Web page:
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Distributed Query Processing

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Distributed Query Processing. Agenda. Recap of query optimization Transformation rules for P&D systems Memoization Queries in heterogenous systems Query evaluation strategies Eddies Open-ended and stream-based queries. Introduction. Alternative ways of evaluating a given query - PowerPoint PPT Presentation

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  • Distributed Query Processing

  • AgendaRecap of query optimizationTransformation rules for P&D systemsMemoizationQueries in heterogenous systems

    Query evaluation strategiesEddiesOpen-ended and stream-based queries

  • IntroductionAlternative ways of evaluating a given queryEquivalent expressionsDifferent algorithms for each operation (Chapter 13)

    Cost difference between a good and a bad way of evaluating a query can be enormousExample: performing a r X s followed by a selection r.A = s.B is much slower than performing a join on the same condition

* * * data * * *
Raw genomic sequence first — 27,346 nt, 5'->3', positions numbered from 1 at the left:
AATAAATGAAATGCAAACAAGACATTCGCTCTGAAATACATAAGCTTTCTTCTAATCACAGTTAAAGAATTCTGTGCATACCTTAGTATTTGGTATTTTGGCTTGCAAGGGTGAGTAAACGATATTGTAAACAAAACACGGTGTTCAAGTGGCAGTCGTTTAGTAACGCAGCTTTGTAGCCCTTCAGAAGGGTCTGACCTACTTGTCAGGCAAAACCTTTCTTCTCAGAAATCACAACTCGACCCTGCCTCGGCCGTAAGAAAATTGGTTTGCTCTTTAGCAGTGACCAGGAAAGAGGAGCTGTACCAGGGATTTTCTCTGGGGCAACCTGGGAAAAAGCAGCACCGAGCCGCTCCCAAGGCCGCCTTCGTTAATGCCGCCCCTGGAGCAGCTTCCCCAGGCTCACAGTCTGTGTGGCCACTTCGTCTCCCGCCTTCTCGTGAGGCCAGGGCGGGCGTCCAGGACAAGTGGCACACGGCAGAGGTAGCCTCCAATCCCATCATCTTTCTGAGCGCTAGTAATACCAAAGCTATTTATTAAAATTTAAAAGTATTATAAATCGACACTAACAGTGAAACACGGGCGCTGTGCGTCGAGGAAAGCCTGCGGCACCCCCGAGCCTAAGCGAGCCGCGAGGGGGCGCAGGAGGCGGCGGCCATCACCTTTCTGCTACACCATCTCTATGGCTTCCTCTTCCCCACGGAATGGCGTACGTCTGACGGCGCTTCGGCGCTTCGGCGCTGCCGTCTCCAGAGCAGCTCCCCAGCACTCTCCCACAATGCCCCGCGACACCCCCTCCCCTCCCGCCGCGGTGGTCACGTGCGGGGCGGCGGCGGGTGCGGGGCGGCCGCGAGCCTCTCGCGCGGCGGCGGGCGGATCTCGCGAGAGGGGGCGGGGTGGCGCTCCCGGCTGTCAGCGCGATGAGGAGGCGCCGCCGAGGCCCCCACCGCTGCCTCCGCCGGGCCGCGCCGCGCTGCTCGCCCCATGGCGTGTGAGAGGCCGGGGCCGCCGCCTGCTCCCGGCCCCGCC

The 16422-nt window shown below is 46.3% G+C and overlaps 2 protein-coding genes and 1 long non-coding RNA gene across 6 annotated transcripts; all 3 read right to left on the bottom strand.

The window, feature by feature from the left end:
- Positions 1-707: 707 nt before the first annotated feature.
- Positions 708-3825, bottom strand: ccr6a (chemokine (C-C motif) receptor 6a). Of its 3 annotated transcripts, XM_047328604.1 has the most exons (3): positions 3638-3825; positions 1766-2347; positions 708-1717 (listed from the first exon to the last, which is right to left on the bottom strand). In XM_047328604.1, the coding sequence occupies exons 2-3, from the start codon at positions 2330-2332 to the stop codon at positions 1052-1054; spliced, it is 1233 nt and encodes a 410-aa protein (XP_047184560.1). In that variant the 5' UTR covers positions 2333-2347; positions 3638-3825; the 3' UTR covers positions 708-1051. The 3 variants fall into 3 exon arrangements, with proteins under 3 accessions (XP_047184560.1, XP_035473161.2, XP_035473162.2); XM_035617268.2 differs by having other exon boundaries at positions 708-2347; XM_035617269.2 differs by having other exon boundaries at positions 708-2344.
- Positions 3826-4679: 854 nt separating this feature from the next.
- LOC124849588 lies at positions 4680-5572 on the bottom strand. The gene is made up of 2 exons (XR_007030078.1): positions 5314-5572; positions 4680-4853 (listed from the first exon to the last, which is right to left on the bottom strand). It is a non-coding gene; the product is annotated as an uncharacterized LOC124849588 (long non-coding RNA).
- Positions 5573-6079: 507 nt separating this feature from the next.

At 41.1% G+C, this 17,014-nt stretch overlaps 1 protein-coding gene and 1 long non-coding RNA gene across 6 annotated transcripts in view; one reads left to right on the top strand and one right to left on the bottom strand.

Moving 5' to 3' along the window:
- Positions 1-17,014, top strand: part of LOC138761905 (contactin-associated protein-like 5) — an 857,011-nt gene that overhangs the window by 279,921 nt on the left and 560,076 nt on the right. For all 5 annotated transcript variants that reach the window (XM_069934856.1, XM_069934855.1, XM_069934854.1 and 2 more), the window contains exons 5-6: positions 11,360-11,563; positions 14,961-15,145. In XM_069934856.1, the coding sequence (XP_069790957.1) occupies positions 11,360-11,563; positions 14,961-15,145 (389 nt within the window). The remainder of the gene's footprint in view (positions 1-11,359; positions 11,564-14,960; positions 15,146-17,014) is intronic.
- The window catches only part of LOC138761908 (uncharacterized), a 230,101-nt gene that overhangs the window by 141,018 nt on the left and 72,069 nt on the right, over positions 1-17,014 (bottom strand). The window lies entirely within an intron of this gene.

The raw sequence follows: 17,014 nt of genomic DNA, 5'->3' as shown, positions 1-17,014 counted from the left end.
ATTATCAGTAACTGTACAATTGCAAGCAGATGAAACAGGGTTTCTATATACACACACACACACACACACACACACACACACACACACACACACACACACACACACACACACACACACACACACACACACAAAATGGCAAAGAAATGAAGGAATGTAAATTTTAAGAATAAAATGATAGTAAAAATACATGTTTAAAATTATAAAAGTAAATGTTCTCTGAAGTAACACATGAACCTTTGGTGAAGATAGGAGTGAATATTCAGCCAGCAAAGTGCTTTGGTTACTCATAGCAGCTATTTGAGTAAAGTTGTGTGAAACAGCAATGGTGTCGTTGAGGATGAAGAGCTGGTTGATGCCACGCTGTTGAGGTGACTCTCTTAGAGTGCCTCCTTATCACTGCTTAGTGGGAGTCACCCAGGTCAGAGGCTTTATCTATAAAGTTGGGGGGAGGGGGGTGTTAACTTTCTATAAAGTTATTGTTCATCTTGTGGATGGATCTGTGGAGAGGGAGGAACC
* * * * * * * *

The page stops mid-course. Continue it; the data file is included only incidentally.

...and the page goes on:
Need to estimate the cost of operationsDepends critically on statistical information about relations which the database must maintainNeed to estimate statistics for intermediate results to compute cost of complex expressions

  • Introduction (Cont.)Relations generated by two equivalent expressions have the same set of attributes and contain the same set of tuples, although their attributes may be ordered differently.

  • Introduction (Cont.)Generation of query-evaluation plans for an expression involves several steps:Generating logically equivalent expressionsUse equivalence rules to transform an expression into an equivalent one.Annotating resultant expressions to get alternative query plansChoosing the cheapest plan based on estimated costThe overall process is called cost based optimization.

  • Equivalence Rules1.Conjunctive selection operations can be deconstructed into a sequence of individual selections. 2.Selection operations are commutative. 3.Only the last in a sequence of projection operations is needed, the others can be omitted. Selections can be combined with Cartesian products and theta joins.(E1 X E2) = E1 E2 1(E1 2 E2) = E1 1 2 E2